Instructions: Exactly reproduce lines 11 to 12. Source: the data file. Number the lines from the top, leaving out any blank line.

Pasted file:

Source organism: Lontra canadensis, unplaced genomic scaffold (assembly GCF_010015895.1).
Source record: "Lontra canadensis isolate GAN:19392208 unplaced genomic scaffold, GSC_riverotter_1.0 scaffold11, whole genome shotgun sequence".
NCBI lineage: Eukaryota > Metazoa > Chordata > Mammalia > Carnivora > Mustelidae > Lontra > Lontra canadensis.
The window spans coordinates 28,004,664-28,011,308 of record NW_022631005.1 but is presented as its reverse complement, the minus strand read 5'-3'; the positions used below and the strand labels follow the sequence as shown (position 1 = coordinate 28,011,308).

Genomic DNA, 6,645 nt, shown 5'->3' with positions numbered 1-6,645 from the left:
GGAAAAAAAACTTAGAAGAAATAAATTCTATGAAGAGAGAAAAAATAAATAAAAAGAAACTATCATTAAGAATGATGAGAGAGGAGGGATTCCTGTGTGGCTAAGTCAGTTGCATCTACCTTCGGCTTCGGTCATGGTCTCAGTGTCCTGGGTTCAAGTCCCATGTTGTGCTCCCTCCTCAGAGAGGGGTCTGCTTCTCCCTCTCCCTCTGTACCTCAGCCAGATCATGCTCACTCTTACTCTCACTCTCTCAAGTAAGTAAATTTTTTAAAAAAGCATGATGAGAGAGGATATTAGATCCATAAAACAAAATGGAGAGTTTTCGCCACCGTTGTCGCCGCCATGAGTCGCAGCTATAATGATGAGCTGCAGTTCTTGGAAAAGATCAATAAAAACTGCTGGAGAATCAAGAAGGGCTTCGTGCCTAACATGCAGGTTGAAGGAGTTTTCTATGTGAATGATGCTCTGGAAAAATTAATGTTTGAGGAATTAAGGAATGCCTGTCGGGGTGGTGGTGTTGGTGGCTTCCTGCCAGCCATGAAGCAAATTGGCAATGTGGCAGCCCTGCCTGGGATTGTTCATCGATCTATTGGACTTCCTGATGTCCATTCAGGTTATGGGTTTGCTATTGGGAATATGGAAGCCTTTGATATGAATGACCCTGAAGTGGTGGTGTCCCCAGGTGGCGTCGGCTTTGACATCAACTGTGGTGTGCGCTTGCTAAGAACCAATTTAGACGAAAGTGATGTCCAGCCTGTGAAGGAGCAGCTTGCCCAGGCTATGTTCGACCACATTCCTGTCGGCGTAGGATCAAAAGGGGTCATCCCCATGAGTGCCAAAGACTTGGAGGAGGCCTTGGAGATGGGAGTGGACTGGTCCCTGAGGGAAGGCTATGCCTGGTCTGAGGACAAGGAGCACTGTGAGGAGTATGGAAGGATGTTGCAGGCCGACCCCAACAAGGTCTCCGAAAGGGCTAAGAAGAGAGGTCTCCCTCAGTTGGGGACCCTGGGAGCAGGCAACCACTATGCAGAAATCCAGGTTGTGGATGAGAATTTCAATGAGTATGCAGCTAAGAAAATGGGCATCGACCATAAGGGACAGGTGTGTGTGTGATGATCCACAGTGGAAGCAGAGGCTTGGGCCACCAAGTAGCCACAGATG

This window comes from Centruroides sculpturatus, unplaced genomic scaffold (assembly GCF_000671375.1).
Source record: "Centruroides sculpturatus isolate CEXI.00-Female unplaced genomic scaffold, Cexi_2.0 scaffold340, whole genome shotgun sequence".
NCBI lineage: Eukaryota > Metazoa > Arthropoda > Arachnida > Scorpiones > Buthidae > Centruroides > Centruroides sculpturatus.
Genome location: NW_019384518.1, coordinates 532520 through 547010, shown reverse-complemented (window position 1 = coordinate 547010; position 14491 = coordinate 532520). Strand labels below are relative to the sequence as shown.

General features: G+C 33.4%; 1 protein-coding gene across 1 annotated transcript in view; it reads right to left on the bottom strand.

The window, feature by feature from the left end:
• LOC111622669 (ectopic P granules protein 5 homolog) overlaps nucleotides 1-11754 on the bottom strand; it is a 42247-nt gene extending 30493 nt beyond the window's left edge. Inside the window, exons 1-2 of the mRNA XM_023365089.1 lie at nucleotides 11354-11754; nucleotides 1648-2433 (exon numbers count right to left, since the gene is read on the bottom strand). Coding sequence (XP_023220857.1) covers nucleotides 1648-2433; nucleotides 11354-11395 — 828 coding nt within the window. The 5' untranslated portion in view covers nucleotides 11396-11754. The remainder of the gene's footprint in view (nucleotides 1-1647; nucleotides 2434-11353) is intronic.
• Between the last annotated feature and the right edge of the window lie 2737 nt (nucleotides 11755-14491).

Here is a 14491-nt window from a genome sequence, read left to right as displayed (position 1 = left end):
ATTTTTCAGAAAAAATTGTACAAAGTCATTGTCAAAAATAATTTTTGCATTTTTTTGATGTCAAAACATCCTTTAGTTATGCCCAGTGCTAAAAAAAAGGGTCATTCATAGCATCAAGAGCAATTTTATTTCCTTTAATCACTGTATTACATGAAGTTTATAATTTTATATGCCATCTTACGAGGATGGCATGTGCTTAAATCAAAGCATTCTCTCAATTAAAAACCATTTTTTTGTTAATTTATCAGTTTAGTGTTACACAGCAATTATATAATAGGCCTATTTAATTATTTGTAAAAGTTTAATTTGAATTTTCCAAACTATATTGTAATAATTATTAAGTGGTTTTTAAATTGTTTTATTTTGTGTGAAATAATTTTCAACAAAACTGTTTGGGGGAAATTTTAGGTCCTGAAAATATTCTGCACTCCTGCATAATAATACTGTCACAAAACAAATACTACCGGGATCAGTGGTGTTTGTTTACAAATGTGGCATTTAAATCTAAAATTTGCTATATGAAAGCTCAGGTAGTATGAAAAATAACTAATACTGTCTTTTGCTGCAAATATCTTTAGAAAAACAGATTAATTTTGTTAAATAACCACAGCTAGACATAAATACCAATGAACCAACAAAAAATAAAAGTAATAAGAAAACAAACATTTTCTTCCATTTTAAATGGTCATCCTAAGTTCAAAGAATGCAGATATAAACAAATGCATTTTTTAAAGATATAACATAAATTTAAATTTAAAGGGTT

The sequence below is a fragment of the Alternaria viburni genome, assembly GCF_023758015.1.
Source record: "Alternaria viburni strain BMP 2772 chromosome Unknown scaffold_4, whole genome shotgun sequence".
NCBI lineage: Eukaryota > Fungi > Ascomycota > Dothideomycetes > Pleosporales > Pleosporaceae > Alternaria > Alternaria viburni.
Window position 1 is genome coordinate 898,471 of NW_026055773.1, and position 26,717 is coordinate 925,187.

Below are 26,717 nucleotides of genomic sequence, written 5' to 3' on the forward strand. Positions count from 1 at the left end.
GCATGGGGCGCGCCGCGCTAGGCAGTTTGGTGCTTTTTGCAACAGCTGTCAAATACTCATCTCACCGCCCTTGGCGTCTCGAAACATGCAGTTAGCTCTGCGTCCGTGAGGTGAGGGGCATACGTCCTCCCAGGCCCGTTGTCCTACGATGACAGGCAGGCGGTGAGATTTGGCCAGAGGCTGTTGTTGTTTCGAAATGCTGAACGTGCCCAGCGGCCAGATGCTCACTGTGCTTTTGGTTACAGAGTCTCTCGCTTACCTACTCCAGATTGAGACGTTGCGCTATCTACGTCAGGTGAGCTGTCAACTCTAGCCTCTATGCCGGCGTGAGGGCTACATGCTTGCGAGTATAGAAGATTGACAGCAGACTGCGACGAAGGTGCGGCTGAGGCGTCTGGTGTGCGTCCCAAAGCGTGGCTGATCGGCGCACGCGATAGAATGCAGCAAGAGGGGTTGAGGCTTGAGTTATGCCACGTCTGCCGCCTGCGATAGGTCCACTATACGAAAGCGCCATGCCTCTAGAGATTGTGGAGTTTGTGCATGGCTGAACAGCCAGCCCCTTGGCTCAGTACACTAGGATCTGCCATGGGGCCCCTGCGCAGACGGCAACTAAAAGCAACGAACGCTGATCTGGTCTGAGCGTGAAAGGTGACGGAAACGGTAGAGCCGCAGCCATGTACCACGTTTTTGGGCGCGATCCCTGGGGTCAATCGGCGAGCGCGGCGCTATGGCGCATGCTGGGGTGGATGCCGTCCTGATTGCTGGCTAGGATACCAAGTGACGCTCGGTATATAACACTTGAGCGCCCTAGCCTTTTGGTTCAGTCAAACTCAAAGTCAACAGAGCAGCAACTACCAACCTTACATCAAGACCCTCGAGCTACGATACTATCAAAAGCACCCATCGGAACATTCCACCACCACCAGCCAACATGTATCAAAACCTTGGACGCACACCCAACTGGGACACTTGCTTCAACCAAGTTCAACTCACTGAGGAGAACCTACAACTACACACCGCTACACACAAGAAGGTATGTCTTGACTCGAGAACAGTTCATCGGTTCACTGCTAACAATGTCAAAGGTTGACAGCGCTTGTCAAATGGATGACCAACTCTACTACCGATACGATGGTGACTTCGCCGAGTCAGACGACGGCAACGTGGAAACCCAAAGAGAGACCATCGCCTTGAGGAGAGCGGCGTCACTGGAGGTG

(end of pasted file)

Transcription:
General features: G+C 33.4%; 1 protein-coding gene across 1 annotated transcript in view; it reads right to left on the bottom strand.

The window, feature by feature from the left end: